Here in the UK it was said of our last prime minister that he didn’t ‘get’ it which is one of the main reasons that he was thrown out. In the popular press our current leaders a portayed as ‘arrogant posh boys’ who don’t ‘get’ it either. In both cases this relates to a failure to understand / identify with the experiences of the ordinary citizen.
I’ve given this some thought with regard to poetry and the sad fact that most people don’t feel that they ‘get’ it in that they don’t see the point of it or how it might relate to them. I’ve come to the conclusion that there is only a very small amount of verse that I can see the point of and a very small proportion of that is poetry that I feel might relate / speak to me.
For me ‘getting’ a poem is not the same as understanding it, I can work out what poems ‘mean’ but this does not mean that I can see the point of them nor does it mean that I can relate personally to them.
I’ll proceed by example, I don’t see the point of Auden, Hopkins, Rilke, Dryden and many others because they don’t seem to be saying anything either useful or different. I’ll readily admit that I might need to spend more time with these but an initial period of attention has failed to impress.
I can see the point of a lot of religious verse in that some of it is both useful and sufficiently different to hold my attention but I can’t relate to it, it says little to me about how I live my life even though I understand and appreciate the way that it says what it has to say. I’m thinking primarily of George Herbert and RS Thomas.
There are very few bodies of work that I can relate to in their entirety- only Andrew Marvell and Elizabeth Bishop spring to mind as poets whose work seems consistently ‘pointful’ and relates to my life in the clattering now. By ‘relate’ I think I mean those poems that I don’t have to think about, those that reflect / embody ways that I have thought and felt so that I know instinctively what’s going on. Writing this I realise that I could and should go on for a very long time about how I know (absolutely) the mind and the impulse that made “The Moose” the poem that it is.
Then there are those poems that I can see the point of but only bits of them speak to me. Some of these bits speak of my experiences and some of the way that I think and feel. The wedding reception scene in Keston Sutherland’s ‘Stress Position’ speaks to both my experience of mental illness and to the way that I think about it and does so in a deeply humane, unselfish kind of way. I can relate to and see the point of the strangeness of the human condition as set out in Books 3 and 5 of ‘The Faerie Queene’ even though my view of Book 5 is far away from the current consensus. I can, of course, see the point of the rest and iy is all magnificent but it doesn’t have the same complexity / nuance / strangeness of 3 and 5. I absolutely ‘get’ Milton’s discussion of evil in ‘Paradise Lost’ and this does speak to my experiences of working with people who do Bad (terrible) Things, I’m also of the view that this particular poem is the best thing ever produced anywhere but the description of Eden (whilst technically a tour de force) is quite boring (to me). ‘Maximus’ is nearly the perfect poem in that it contains so many things that tell me what it’s like to be alive, about place, process and the archive, but the material relating to myth just doesn’t reach me.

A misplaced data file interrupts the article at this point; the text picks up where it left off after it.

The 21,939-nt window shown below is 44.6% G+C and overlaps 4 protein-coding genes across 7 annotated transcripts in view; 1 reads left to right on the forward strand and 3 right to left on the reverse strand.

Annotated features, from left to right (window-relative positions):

Understanding isn’t a prerequisite of getting a poem, in fact it can sometimes get in the way. Some of the work of Paul Celan and J H Prynne I can see the point of and it seems to embody how it is for me but I don’t claim to have a complete grasp of what’s being said. With Celan, obvious examples are ‘Aschenglorie’ and ‘Erblinde’, with Prynne, there are moments of absolute clarity in ‘Streak~~Willing~~Entourage~~Artesian’ and a whole range of ideas going on in ‘Kazoo Dreamboats’ that do seem to speak of the now.
Here’s a bit of a confession, Geoffrey Hill’s ‘The Mercian Hymns’ and ‘The Triumph of Love’ are stuffed with point and are two of the finest poems that we have (there is no argument with this as it is obviously a fact) but it is the short poems about landscape that I relate to most because (as with Olson) they put into words (embody) what it is like for me to be in a place. I’m incredibly grateful for this because it (social work term) validates and oddly anticipates the feelings that I have.
There is another dimension to getting poetry and this relates to tactics, There are some poets that write poetry that moves things forward and there are those poets that maintain a / the status quo. It is usually reasonably straightforward to identify these poets. Between 1960 and his suicide in 1970, Paul Celan wrote tactically important poems, J H Prynne has spent the last forty years making tactical / strategic interventions, ‘Howl’ is tactically crucial to an understanding of Where We are Now. I don’t agree with asingle word that Kenneth Goldsmith has ever uttered but ‘Traffic’ is something that I ‘get’ and something that is likely to be seen as quite pivotal.
We now come to to poems that I get as poems and that make tactical sense. These are very few in number because I’m a particularly opinionated individual and (I like to think) my standards are high. There is Vanessa Place whose work mirrors ‘how it is’ for me and who rattles many cages whilst pointing out how what we call poetry can begin to reclaim some degree of relevance in these provisional and vague times. There is also the work of Sarah Kelly that speaks to me but also makes a voice that must be heard above and against the prevailing din. Both of these two set up a kind of imperative (must be read / cannot be ignored) and yet they are utterly different, the only link being what they do to the inside of my head.